What’s the Best Debt Payoff Strategy?

Debt is a growing issue for many, whether it’s from credit cards, student loans, car payments, or any number of other financing tools. While these resources are helpful to a point, it can get expensive, especially when you have multiple high-interest debt payments to take care of each month.

If you’re serious about paying down your debt, a strategic game plan that plays to your strengths can make a huge difference. There are tons of different tactics you can use, but ultimately, the best strategy is the one that really sticks for you. Here are the four most popular debt payoff options to determine what works best for your individual habits. 

How to Prioritize Your Debt

Before you choose a debt payoff strategy, it’s smart to prioritize the type of debt you want to get rid of. Start by listing out all of your current loan, credit card, and line of credit balances. In addition to looking at the most up-to-date balances, also compare interest rates and term lengths.

For long-term installment loans like your mortgage, you may want to keep them low on the priority list, assuming your rate is low and you’re current on your payments. Plus, installment loans don’t hurt your credit score as much as revolving credit does. 

High-interest loans and credit cards, on the other hand, should be at the top of your list. You can tackle these accounts in a few different ways, which we’ll discuss, but it’s important to understand these different levels of debt. 

Your priorities can also vary based on your specific goals, such as repairing your credit or getting out of an underwater auto loan. Once you have a general idea of which debts are most important to pay off first, you can pick one of the following strategies to make it happen.

4 Debt Payoff Strategies

Now that you have a general idea of which debts to pay off first, it’s time to start planning. Here are four strategies to consider.

Option 1: Pay Off One Balance at a Time

If you want to see the fruits of your labor pay off as soon as possible, start by selecting just one credit card or loan to pay off first, rather than spreading out extra payments over multiple balances. You’ll still make the minimum payments on your other debts, but also funnel all your extra cash towards a single balance. 

When picking which one to pay off first, people usually choose one of two options: the credit card or loan with the smallest balance or the one with the most expensive APR. Here are the advantages of each one to find out which would be more motivating for you.

Benefits of Starting with Lowest Balances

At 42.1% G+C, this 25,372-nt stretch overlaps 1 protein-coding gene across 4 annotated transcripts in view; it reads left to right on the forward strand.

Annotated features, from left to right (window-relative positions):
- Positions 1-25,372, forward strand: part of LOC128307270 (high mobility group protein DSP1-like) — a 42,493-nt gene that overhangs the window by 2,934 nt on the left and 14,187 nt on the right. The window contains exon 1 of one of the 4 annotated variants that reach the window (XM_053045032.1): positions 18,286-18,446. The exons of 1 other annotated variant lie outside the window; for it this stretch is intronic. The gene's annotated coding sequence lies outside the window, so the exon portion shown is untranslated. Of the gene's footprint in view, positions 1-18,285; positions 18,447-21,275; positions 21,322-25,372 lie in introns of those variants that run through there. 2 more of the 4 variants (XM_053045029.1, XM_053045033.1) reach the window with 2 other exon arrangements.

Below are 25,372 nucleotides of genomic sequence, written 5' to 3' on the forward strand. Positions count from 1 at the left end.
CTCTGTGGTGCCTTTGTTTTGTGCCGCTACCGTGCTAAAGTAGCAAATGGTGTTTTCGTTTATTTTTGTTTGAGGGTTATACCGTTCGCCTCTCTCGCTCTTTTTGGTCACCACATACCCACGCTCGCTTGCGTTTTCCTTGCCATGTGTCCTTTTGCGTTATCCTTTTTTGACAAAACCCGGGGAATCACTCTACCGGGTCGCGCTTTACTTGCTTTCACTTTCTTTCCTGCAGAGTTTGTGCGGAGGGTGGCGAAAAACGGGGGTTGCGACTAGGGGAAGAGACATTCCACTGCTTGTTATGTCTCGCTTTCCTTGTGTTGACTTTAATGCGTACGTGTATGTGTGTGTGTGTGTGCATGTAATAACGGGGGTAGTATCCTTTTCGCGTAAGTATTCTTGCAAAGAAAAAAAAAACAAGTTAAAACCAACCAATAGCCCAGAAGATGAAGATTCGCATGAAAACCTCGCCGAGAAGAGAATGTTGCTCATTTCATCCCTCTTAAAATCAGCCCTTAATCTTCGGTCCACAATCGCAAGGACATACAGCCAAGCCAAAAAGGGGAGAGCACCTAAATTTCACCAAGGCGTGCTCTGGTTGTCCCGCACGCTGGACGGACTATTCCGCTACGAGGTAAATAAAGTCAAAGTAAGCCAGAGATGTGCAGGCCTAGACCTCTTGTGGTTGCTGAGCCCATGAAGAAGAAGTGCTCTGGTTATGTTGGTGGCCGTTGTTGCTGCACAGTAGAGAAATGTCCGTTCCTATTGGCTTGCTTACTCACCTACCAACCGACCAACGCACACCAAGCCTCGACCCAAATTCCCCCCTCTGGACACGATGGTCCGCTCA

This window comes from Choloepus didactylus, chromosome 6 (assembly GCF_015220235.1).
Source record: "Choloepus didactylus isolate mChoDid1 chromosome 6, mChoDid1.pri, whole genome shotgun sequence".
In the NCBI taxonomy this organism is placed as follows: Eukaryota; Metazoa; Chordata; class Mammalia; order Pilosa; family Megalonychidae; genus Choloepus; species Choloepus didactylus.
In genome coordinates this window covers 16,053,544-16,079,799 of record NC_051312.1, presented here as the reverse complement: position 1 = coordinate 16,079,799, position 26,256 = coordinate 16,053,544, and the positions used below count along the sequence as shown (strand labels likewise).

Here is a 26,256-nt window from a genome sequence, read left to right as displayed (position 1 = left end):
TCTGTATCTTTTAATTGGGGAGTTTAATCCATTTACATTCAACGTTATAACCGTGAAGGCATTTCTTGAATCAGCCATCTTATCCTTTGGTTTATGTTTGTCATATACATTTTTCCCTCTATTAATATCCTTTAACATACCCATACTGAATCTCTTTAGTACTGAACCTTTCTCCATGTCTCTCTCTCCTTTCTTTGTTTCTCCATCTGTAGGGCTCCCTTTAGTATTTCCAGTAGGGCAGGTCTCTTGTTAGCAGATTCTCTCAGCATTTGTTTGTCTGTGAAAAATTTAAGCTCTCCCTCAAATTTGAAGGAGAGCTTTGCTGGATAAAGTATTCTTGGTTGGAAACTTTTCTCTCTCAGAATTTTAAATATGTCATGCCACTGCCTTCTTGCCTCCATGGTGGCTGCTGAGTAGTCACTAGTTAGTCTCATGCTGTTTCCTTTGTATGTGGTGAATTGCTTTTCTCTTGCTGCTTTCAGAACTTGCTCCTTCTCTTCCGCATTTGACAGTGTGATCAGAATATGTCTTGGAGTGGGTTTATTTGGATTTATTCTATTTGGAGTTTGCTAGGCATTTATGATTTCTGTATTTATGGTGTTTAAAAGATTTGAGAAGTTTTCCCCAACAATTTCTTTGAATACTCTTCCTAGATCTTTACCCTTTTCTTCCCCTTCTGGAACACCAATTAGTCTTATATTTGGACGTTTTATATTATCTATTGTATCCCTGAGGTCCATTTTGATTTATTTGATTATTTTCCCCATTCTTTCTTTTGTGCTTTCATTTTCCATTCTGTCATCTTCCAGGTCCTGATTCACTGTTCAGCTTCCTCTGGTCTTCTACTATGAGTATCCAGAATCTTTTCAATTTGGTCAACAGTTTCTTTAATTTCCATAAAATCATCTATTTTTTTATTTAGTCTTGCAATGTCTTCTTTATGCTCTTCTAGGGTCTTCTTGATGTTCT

The best part about paying off your lowest balance first is that it gives you a faster win. You might get discouraged if you start off paying down your highest debt because you may not feel like you’re making progress.

As you begin to build the habit of funneling extra money towards your debt, you’ll instead feel excited as you start to see that lower balance get closer to zero. That early success could give you the momentum to keep up with the extra payments as you continue moving on to larger and larger debts.

Benefits of Starting with Highest APRs

When you choose to focus on one debt with the highest interest rate, you’ll end up saving yourself the most possible money in the long run. You don’t have to worry about those high-APRs hanging over your head for any longer than you let them. 

While your most expensive debt might not be the lowest debt, and therefore take you longer to repay, it’s a great option if you’re the type of person who gets motivated by the bottom line. Do what you need to do to stick with your debt payoff plan, but it’s really ideal when you can save yourself the most money as well.

Option 2: Make Micropayments Throughout the Month

Rather than focusing on just one payment for each balance throughout the month, consider making micropayments multiple times in advance of the due date. There are a few benefits to using this strategy. It can help you stay committed to paying down debt if you automatically transfer money from your paycheck to your credit card bill.

It can also help save you money in the long run. Even if you apply a bi-weekly strategy to accounts on which you’re only making the minimum payment, you’ll still end up applying an extra payment each year with this method.